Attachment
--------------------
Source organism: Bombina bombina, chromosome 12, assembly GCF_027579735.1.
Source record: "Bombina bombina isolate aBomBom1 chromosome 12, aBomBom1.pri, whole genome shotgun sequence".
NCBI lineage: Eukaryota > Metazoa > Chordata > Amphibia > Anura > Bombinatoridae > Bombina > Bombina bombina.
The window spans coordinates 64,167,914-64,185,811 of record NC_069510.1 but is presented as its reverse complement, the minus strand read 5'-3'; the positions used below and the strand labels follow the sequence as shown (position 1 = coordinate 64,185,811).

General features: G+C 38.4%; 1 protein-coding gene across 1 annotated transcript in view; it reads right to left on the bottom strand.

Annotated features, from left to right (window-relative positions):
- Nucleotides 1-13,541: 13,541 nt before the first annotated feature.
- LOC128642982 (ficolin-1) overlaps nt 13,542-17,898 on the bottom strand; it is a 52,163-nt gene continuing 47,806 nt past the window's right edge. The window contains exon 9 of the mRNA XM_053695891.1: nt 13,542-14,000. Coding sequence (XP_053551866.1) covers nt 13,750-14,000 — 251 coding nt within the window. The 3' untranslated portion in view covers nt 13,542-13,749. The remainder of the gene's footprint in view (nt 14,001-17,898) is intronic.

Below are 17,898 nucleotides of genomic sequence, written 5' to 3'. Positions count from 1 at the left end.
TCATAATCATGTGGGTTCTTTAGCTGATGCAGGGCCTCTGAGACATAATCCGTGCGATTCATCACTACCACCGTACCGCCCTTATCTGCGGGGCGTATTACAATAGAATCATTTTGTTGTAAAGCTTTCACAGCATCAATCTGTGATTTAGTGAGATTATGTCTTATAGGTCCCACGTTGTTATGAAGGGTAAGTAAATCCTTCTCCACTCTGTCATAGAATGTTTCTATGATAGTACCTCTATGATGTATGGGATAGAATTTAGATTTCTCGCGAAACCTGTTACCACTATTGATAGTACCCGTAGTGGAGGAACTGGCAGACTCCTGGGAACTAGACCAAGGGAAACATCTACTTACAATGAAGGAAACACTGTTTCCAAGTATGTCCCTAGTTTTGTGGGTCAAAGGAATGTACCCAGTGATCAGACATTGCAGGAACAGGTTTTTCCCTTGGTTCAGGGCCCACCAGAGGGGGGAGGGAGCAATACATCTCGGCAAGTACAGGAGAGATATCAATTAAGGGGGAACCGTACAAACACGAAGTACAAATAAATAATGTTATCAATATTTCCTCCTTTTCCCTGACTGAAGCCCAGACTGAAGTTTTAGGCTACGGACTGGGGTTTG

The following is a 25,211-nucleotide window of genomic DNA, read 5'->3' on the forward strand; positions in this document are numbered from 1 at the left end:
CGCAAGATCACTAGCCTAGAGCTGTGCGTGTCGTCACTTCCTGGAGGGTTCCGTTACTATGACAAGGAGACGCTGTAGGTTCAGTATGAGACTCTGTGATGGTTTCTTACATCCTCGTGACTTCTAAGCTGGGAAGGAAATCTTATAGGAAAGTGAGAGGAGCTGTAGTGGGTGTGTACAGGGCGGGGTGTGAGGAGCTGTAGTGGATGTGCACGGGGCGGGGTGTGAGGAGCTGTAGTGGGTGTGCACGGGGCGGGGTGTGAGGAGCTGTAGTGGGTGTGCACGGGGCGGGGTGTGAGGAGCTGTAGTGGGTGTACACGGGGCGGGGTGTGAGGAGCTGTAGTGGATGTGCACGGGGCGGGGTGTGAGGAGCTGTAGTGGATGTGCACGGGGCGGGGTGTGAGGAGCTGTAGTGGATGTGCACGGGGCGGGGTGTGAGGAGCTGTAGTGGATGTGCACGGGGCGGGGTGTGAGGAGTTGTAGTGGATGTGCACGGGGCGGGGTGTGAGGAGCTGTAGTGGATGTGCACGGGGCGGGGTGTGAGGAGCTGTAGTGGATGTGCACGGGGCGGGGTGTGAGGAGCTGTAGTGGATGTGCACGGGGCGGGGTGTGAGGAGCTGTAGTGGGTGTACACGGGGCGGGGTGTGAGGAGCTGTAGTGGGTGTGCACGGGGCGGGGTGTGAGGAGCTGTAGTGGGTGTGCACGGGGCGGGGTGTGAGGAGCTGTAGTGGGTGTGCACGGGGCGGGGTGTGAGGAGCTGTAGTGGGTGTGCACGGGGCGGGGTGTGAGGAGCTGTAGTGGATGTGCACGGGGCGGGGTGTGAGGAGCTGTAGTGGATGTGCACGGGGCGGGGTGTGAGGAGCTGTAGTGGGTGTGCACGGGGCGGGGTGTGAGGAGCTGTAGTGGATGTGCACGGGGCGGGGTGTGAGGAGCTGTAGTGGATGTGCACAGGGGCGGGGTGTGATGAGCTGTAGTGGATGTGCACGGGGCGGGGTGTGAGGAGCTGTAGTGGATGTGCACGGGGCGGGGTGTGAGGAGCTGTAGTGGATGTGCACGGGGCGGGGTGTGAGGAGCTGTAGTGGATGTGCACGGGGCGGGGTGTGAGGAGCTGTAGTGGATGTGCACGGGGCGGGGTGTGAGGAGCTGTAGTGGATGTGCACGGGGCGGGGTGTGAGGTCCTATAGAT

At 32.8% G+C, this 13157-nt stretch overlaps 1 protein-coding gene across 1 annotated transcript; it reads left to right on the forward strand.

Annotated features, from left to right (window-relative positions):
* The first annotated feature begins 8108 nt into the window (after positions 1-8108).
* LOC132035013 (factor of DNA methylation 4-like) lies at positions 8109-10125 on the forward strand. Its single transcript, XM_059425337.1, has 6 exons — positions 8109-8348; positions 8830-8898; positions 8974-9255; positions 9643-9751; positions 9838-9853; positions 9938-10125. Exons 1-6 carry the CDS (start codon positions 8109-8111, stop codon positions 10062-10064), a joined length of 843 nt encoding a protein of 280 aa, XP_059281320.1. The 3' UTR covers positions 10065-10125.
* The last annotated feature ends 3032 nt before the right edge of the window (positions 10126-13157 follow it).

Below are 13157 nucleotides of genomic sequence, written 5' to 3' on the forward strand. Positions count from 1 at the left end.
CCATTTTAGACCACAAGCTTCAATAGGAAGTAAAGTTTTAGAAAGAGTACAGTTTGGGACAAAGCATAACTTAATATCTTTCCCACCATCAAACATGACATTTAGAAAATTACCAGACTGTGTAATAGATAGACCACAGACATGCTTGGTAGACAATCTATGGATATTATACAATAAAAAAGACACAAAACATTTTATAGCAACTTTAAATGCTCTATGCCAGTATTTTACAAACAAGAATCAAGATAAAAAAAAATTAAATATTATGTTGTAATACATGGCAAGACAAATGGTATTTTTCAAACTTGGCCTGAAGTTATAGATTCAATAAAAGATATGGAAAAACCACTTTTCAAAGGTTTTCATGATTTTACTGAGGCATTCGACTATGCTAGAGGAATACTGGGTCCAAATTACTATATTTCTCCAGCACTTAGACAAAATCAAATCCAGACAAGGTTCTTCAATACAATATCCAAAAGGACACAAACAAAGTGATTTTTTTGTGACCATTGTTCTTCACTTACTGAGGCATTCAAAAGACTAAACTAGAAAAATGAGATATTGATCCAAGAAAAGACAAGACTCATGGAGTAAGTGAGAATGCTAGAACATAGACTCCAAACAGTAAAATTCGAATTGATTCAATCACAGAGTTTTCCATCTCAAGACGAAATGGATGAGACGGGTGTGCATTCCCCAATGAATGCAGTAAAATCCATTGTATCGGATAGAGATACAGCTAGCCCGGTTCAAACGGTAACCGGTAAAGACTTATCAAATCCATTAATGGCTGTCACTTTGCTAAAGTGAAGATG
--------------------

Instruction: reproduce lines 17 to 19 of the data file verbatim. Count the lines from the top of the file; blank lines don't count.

* The last annotated feature ends 3032 nt before the right edge of the window (positions 10126-13157 follow it).

Below are 13157 nucleotides of genomic sequence, written 5' to 3' on the forward strand. Positions count from 1 at the left end.
CCATTTTAGACCACAAGCTTCAATAGGAAGTAAAGTTTTAGAAAGAGTACAGTTTGGGACAAAGCATAACTTAATATCTTTCCCACCATCAAACATGACATTTAGAAAATTACCAGACTGTGTAATAGATAGACCACAGACATGCTTGGTAGACAATCTATGGATATTATACAATAAAAAAGACACAAAACATTTTATAGCAACTTTAAATGCTCTATGCCAGTATTTTACAAACAAGAATCAAGATAAAAAAAAATTAAATATTATGTTGTAATACATGGCAAGACAAATGGTATTTTTCAAACTTGGCCTGAAGTTATAGATTCAATAAAAGATATGGAAAAACCACTTTTCAAAGGTTTTCATGATTTTACTGAGGCATTCGACTATGCTAGAGGAATACTGGGTCCAAATTACTATATTTCTCCAGCACTTAGACAAAATCAAATCCAGACAAGGTTCTTCAATACAATATCCAAAAGGACACAAACAAAGTGATTTTTTTGTGACCATTGTTCTTCACTTACTGAGGCATTCAAAAGACTAAACTAGAAAAATGAGATATTGATCCAAGAAAAGACAAGACTCATGGAGTAAGTGAGAATGCTAGAACATAGACTCCAAACAGTAAAATTCGAATTGATTCAATCACAGAGTTTTCCATCTCAAGACGAAATGGATGAGACGGGTGTGCATTCCCCAATGAATGCAGTAAAATCCATTGTATCGGATAGAGATACAGCTAGCCCGGTTCAAACGGTAACCGGTAAAGACTTATCAAATCCATTAATGGCTGTCACTTTGCTAAAGTGAAGATG